Cleveland State Vikings
Cleveland State is very much a guard-oriented team. Of their top six scorers, five of them are guards and senior Omega Harrington leads the way with 13.3 ppg. Interestingly, Harrington is a point guard, but so is Brittany Bowser, another starter. Erin Martin and Brittany Korth, also starters, are both shooting guards. Harrington and Martin are first and second in scoring, another guard, 5-9 freshman Dominique Butler is third. Those three also average the most minutes per game.
All of the guards but Butler have attempted a three point shot this year. When the Vikings guards do shoot from beyond the arc, they're very accurate, hitting 45% of their threes. They might have a good perimeter defense; opponents have made only 26% of their threes against CSU. What the CSU guards can't do, however, is hold onto the ball. Harrington and Bowser, the two points, have 22 turnovers to only 15 assists.
The UConn guards have been very tough so far this year. Their defensive skills will be needed once again as they take on yet another guard dependant team. Although CSU has already played a good Wisconsin team, the Badgers don't have the overall team speed of the Huskies. CSU coach Kate Peterson had nine players in the Wisconsin game with 9 minutes or more; six of them were guards. For the first time in a while, UConn has quality depth at that position to keep fresh players on the floor at all times. CSU won't be wearing out the UConn guards.
The Vikings start four guards. The lone frontcourt player starting is 6-0 power forward Robyn Hoying. Hoying, however, doesn't average the most minutes per game at 15.7 mpg. That distinction goes to 6-2 junior Nicole Thomas, who is the fourth leading scorer at 8.3 ppg. She is also tied with Erin Martin for leading rebounder with 6.0. Thomas did pretty well against Wisconsin with 9 points, 7 rebounds (5 offensive) and a steal. She is by far the best offensive rebounder.
Another 6-2 player, freshman Erica Homig, averages 2.3 ppg and 1.3 rpg in 9.7 minutes. That pretty much accounts for the CSU frontcourt. Senior Kim Neidermeyer gets about 5 minutes a game but she's really a guard forced into a forward position due to her size at 6-0.
The UConn frontcourt was outstanding in their last game against Oklahoma. Can they maintain focus against another guard-oriented team with a lack of height? So far, that hasn't proven to be the case (see the Marist and Indiana State games). This could be their chance to show they can dominate against a smaller team, which should be the case night in and night out.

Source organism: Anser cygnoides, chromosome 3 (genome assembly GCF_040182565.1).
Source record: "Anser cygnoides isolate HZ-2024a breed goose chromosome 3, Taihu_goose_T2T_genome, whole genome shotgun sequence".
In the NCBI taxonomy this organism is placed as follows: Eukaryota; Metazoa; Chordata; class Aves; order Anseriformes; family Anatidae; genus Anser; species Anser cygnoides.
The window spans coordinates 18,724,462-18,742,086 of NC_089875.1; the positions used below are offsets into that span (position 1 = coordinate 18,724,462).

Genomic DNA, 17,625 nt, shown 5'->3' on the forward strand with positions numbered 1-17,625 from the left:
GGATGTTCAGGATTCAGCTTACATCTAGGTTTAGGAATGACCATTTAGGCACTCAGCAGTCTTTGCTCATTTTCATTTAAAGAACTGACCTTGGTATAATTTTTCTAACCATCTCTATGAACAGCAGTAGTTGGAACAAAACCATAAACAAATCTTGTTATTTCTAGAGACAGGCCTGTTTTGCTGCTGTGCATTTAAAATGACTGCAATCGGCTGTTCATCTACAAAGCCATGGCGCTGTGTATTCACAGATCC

Some key statistics -
|Asst/shots made||69/117 (59%)||44/68 (65%)|
|3 pt made/att||21/45 (47%)||21/47 (45%)|
|Field goal %||51.3%||43.6%|
The Vikings are currently 2-1 with one win coming over Division II school Hillsdale and the other a 62-59 victory over Akron. The loss was to Big 10 school Wisconsin, an 84-59 decision. In the most recent game, against Akron, the Vikings came from behind to win the game. Omega Harrington scored 16 points in the second half to lead the team to the win, despite the Vikings being outrebounded 46-25. CSU also netted eight three pointers in the second half. Those threes accounted for all but eight of the Vikings' second half points.
Last year the Vikings finished their season 4-25. Believe it or not, they've been improving (in fits and stars) under third year coach Kate Peterson, a former Wisconsin assistant. The defense is said to be much improved over the last two seasons, holding opponents to an average 10 points less than they had the previous year. The offense is supposed to be high scoring, although they average only 66 points a game so far this year.
The lack of height for CSU is not intentional. A 6-3 center, Sassy Lane, is sitting on the bench due to a knee injury. Another frontcourt player, 6-4 center Stephanie Youdath, is sitting out an NCAA mandated year since she transferred from Marist. Those two players could have made a big difference (pardon the pun) against teams like Wisconsin and UConn but it appears Peterson has gone to her remaining strength in playing her guards extensively.
UConn, meanwhile, is starting to look like it has an idea of what running on all cylinders might look like. The Husky's game against Oklahoma had to have given them a huge confidence boost and, let's face it, lack of confidence last year cost them games. Sure, there have been mistakes but the defense has been staunch and the offense is looking 100% better than it did last year, especially the passing.
The UConn guards need to just keep doing what they've been doing all along; playing stifling defense, disrupting the passing lanes and harassing the ball-handlers. The frontcourt players must come out with the same intensity and focus they showed against Oklahoma. That might be tough for Barbara Turner since this is her homecoming game. But there's no excuse for the other posts, who should dominate the game.